The House plan to repeal healthcare reform, known as the American Health Care Act (AHCA), provides a tax cut to the wealthiest people while reducing the number of Americans with health coverage by an estimated 24 million, according to the Congressional Budget Office. Because Kentucky has relatively few high earners, we benefit even less from the tax cuts than almost any other state even while Kentucky has among the most to lose from people becoming uninsured under the plan.
Two of the biggest tax cuts in the AHCA are repeal of taxes on investment income and earned income that apply only to people who make more than $200,000 a year.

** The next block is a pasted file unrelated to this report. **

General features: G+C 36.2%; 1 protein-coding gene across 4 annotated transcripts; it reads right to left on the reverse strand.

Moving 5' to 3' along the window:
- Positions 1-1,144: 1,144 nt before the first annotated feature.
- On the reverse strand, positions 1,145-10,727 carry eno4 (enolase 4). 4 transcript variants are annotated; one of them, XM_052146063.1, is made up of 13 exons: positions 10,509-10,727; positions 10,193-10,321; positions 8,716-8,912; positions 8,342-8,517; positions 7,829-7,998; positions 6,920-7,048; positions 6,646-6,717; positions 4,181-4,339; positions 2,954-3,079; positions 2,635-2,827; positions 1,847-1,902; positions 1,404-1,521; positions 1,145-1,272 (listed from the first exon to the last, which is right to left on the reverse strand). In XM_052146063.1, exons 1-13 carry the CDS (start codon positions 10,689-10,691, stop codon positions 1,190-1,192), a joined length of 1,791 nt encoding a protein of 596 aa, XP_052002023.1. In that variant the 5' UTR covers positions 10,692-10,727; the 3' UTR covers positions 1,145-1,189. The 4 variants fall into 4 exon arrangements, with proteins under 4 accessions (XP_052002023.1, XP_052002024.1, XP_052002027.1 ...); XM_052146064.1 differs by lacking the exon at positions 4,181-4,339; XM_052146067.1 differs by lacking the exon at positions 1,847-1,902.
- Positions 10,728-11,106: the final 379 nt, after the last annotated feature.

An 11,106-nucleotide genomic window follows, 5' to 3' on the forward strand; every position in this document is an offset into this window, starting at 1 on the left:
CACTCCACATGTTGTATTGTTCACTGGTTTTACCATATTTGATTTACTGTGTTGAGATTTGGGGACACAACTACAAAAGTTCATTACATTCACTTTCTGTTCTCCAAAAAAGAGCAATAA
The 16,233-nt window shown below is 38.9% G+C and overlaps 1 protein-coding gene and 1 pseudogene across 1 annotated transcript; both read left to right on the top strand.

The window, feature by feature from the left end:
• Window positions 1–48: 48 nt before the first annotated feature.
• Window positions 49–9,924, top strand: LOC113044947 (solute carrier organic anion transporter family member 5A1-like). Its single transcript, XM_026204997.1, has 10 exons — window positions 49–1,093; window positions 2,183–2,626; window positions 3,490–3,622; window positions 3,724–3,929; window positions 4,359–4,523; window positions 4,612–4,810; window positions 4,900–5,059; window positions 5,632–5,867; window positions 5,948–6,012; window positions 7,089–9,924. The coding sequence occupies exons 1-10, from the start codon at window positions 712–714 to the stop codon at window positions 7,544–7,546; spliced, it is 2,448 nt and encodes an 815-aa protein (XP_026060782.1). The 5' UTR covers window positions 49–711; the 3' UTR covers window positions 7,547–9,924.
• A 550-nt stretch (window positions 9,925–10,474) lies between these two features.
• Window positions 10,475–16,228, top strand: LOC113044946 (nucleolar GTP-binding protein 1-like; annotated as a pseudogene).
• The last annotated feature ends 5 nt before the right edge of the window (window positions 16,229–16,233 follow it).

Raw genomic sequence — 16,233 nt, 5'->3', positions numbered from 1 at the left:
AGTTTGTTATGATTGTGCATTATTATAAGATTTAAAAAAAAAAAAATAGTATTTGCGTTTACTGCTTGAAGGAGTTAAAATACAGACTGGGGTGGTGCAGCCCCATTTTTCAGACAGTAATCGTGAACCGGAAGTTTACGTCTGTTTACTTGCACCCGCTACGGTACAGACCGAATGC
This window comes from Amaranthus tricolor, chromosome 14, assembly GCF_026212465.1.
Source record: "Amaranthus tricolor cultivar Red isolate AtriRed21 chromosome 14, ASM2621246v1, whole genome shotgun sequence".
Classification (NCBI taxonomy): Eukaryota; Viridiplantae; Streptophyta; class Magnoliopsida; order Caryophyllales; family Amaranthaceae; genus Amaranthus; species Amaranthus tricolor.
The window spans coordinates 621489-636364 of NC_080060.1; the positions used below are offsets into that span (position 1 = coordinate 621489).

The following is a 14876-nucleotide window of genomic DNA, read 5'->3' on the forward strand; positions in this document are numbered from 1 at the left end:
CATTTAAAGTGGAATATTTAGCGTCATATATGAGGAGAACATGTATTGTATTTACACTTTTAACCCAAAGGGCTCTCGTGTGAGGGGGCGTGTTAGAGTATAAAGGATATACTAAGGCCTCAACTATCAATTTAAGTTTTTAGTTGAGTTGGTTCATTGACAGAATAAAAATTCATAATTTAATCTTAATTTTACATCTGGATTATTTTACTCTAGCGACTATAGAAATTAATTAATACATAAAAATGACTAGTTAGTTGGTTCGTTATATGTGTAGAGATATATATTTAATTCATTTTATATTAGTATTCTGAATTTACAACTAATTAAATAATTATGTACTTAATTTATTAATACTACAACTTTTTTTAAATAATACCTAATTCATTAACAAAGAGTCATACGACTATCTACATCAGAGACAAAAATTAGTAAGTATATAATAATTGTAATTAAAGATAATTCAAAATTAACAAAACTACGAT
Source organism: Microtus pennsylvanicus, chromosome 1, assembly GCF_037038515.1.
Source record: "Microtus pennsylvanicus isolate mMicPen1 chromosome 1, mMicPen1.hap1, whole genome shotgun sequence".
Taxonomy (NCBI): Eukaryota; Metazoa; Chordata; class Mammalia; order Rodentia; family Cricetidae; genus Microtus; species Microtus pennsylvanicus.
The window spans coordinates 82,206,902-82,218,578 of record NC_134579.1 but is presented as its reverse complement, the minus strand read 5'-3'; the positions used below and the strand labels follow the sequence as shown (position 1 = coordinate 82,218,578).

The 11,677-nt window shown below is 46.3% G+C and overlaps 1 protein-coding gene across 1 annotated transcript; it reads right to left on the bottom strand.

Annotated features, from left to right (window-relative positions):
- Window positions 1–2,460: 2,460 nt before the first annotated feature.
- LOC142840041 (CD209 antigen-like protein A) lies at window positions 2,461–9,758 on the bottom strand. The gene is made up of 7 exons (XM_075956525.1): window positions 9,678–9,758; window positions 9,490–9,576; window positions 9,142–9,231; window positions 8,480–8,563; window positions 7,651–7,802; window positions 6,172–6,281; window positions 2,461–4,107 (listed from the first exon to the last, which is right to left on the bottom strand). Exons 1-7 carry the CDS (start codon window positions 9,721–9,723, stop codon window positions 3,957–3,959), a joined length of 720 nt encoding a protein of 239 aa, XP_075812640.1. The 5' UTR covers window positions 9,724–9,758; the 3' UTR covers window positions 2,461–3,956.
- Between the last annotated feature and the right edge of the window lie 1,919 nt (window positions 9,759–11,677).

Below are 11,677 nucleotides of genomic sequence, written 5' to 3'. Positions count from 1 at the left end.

Cutting those taxes would benefit only 1.4 percent of Kentuckians, according to an analysis by the Institute on Taxation and Economic Policy (ITEP). That’s less than half of the three percent of Americans who would receive tax cuts. Of all the states, only West Virginia has a smaller share of the population getting tax cuts, at 1.2 percent.
ITEP estimates that in Kentucky 91 percent of the tax cuts will go to the top 1 percent of people, who will receive an average cut of $11,060. The total tax cuts in Kentucky amount to $193 million while $5.8 billion in tax cuts would go to high-income people in California and $4.2 billion in New York.